In 2015, 36 percent of Hispanic high schools students and 27.3 percent of black students reported feeling so sad or hopeless every day for two or more weeks that they stopped doing some of their usual activities, according to the state Department of Public Health’s 2015 Connecticut Youth Risk Behavior Survey. By comparison, 22.6 percent of white students answered the same.
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Research studies suggest that challenges students face outside the classroom and unacknowledged biases among teachers both are factors in higher discipline rates for students who are black, male, or have disabilities.
Education Secretary Betsy DeVos is reviewing an Obama-era policy that tried to counter racial bias in school discipline and lessen penalties for student infractions. That’s putting a spotlight on what causes disparities in school discipline and how they can be fixed.
The Cumberland County sheriff’s office was given countywide responsibility 30 years ago, when then-Fayetteville Police Chief Ron Hansen suggested school duty was better suited for the sheriff’s office because schools are governed and operated by county government.
Representatives signed what they called a Partnership Agreement Community Teams with Schools document that outlines strategies for addressing student misconduct.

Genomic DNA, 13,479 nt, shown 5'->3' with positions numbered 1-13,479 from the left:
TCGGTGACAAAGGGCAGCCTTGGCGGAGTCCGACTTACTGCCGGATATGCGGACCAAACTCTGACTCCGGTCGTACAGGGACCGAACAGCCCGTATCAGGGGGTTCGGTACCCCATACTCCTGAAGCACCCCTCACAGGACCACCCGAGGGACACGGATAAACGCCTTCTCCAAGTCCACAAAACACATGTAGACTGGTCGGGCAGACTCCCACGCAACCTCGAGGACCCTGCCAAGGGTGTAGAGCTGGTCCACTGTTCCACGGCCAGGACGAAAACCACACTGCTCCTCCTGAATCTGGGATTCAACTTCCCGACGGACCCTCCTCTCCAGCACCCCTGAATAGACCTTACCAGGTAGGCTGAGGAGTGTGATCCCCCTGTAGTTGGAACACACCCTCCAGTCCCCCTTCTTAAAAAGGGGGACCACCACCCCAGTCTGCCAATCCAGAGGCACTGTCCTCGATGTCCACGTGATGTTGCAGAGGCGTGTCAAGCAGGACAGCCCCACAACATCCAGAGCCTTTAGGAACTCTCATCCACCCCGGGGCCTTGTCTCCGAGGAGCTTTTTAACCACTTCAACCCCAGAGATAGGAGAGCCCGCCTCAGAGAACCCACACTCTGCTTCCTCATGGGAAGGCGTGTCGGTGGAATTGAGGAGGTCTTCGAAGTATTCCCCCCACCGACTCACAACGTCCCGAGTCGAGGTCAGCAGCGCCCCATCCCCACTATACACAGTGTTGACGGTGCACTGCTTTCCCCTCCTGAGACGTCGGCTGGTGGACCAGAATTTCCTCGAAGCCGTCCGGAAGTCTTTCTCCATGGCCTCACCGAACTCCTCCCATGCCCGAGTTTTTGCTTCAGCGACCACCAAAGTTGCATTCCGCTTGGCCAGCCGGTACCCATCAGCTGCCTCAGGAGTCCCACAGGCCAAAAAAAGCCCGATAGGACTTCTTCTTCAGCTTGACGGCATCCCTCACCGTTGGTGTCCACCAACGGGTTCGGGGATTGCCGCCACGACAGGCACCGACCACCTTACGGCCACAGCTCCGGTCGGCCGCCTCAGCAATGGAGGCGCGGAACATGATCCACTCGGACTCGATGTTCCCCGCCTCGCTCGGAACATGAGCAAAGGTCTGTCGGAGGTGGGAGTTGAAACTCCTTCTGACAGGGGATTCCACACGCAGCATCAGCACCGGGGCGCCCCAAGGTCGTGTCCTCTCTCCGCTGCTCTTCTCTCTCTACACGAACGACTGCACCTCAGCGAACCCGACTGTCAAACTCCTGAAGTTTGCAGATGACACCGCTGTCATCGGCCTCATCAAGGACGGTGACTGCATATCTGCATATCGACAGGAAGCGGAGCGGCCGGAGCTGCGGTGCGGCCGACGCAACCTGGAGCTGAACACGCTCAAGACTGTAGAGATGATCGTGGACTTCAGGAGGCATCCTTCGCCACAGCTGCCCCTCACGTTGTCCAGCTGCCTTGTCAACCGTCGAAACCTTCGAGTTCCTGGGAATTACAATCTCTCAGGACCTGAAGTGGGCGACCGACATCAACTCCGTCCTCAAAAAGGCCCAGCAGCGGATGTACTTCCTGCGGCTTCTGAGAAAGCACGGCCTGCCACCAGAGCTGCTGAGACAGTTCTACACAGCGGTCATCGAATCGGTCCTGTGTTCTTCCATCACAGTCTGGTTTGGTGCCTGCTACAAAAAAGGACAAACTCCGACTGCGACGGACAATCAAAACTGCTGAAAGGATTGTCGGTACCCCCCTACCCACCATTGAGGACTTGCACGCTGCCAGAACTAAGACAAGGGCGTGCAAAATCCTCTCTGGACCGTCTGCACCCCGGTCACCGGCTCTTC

A new study of Chicago Public Schools found that a modest drop in suspensions for high-level offenses actually led to small increases in test scores and attendance for all students in a school.
Credit a reboot of student discipline and a system of school operation that teaches kids how to behave in every scenario and rewards positive behavior. Rather than only negatively reacting to misdeeds, every adult in the building creates clear expectations and goes out of his or her way to honor good conduct as a way of preventing trouble.
Tennessee Gov. Bill Haslam is pushing legislation that would make several changes to the state’s juvenile justice policies and spending plans, including limitations on the use of detention and increased resources for rural parts of the state.
The goal is to have school districts—with parental feedback—develop a graduated “positive discipline” system that leads to punitive punishment and lost school time only as a last resort. It would also require schools to factor in the role that formative traumatic stress plays on student behavior.
Susan Enfield, superintendent of Highline Public Schools, responded to criticism by seeking additional feedback from teachers and principals, ensuring that top officials from the district visit schools throughout the year to see firsthand the changes in progress. She plans to introduce tweaks along the way—by adding more opportunities for kids to work on social and emotional skills, for example.